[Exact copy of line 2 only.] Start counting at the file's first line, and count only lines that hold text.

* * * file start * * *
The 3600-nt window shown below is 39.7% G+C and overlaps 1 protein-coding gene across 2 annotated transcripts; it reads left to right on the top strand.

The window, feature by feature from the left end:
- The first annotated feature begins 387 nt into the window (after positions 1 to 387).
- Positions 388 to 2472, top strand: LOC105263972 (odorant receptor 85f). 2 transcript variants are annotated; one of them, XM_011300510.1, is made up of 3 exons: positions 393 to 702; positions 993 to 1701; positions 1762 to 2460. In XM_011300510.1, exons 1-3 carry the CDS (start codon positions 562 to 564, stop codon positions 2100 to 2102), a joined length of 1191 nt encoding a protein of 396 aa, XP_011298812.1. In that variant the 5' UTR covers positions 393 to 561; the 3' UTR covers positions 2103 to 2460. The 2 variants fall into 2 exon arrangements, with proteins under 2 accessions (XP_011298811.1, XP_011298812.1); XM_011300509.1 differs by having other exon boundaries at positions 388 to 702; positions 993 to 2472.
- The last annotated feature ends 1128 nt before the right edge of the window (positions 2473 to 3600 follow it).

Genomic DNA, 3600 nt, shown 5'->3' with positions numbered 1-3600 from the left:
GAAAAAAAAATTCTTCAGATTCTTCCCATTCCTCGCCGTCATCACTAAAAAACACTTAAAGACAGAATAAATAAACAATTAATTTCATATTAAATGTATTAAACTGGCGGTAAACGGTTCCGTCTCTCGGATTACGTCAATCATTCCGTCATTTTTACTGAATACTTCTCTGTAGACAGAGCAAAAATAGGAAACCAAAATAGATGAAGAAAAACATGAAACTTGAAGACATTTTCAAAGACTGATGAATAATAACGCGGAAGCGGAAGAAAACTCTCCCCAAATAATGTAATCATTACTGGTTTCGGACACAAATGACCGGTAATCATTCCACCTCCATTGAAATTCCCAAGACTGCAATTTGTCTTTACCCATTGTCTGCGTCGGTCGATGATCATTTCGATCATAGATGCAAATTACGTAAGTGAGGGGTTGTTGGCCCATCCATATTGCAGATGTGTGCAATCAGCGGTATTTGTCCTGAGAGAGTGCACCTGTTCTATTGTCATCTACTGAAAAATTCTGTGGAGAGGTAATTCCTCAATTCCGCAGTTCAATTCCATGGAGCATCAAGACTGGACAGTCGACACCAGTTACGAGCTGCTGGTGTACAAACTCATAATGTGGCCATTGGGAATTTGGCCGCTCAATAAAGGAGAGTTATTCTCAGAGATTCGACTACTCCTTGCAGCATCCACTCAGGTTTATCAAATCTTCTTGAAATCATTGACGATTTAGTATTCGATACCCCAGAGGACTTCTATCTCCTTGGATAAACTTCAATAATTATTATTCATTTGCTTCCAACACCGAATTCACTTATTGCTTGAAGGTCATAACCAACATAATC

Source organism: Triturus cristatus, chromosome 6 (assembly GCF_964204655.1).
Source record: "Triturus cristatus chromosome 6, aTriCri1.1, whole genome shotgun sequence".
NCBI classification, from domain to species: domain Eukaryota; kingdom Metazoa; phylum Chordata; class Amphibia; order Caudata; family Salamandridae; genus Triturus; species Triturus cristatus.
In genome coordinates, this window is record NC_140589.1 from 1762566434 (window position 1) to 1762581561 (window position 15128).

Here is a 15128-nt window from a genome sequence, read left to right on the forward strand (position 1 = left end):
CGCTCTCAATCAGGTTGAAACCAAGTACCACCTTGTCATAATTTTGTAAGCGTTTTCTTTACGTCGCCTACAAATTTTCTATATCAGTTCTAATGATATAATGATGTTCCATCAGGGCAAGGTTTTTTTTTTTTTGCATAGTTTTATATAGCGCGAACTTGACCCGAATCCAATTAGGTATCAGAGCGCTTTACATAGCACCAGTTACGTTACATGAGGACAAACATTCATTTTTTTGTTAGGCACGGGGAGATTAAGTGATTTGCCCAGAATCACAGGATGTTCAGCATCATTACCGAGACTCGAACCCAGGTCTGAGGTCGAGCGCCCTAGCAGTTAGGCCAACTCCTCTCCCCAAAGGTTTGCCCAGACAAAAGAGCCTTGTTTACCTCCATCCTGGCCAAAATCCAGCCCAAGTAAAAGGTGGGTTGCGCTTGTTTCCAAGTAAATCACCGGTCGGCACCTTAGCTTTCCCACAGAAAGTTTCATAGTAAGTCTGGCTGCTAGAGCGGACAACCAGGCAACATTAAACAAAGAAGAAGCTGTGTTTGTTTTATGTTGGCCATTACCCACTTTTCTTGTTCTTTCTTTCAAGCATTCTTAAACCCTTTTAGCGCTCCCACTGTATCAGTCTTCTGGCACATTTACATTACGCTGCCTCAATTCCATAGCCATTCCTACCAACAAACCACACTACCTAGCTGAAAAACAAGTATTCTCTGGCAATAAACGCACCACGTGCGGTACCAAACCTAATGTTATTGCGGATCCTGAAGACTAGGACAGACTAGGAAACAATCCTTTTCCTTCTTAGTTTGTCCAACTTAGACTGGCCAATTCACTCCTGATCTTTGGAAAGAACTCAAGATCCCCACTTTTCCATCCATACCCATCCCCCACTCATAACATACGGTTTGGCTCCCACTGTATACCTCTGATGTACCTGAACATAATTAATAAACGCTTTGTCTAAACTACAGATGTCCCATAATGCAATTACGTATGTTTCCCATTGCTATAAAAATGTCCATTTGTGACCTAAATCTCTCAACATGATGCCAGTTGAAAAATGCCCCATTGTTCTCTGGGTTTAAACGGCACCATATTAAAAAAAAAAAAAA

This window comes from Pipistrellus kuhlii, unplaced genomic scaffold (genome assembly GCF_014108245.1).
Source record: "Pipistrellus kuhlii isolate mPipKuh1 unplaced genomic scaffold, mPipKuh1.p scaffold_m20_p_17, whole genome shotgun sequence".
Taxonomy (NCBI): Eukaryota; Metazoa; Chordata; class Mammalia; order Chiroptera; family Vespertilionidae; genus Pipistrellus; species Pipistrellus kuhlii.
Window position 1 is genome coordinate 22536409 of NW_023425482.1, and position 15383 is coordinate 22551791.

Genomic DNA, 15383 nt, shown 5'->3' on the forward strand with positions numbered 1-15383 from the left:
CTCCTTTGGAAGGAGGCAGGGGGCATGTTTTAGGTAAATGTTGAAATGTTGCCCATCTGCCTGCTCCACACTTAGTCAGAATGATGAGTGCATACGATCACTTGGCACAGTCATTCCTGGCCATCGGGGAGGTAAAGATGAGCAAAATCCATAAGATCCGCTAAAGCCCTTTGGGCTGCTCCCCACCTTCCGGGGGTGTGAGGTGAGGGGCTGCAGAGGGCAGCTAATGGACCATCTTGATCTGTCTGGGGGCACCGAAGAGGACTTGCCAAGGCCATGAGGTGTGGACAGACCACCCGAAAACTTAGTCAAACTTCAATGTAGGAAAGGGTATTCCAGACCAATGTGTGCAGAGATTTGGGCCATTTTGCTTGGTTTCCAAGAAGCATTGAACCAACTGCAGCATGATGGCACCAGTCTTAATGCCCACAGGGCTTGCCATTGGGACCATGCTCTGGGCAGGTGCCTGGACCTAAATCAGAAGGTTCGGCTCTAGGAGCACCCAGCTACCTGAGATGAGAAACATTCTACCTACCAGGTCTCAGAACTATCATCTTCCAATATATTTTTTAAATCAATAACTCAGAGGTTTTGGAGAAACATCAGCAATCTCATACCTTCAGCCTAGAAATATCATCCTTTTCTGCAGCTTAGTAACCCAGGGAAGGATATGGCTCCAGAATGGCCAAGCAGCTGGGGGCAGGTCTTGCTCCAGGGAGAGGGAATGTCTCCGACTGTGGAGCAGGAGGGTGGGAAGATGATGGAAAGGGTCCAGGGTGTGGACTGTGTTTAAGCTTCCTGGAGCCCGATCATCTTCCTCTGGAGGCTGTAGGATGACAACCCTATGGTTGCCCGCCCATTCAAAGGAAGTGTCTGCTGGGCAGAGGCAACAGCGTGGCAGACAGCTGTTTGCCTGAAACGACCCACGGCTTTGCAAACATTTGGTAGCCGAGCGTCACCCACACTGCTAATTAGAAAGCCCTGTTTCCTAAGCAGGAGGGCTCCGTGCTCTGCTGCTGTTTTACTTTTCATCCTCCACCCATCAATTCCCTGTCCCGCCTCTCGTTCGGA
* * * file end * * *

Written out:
The window, feature by feature from the left end: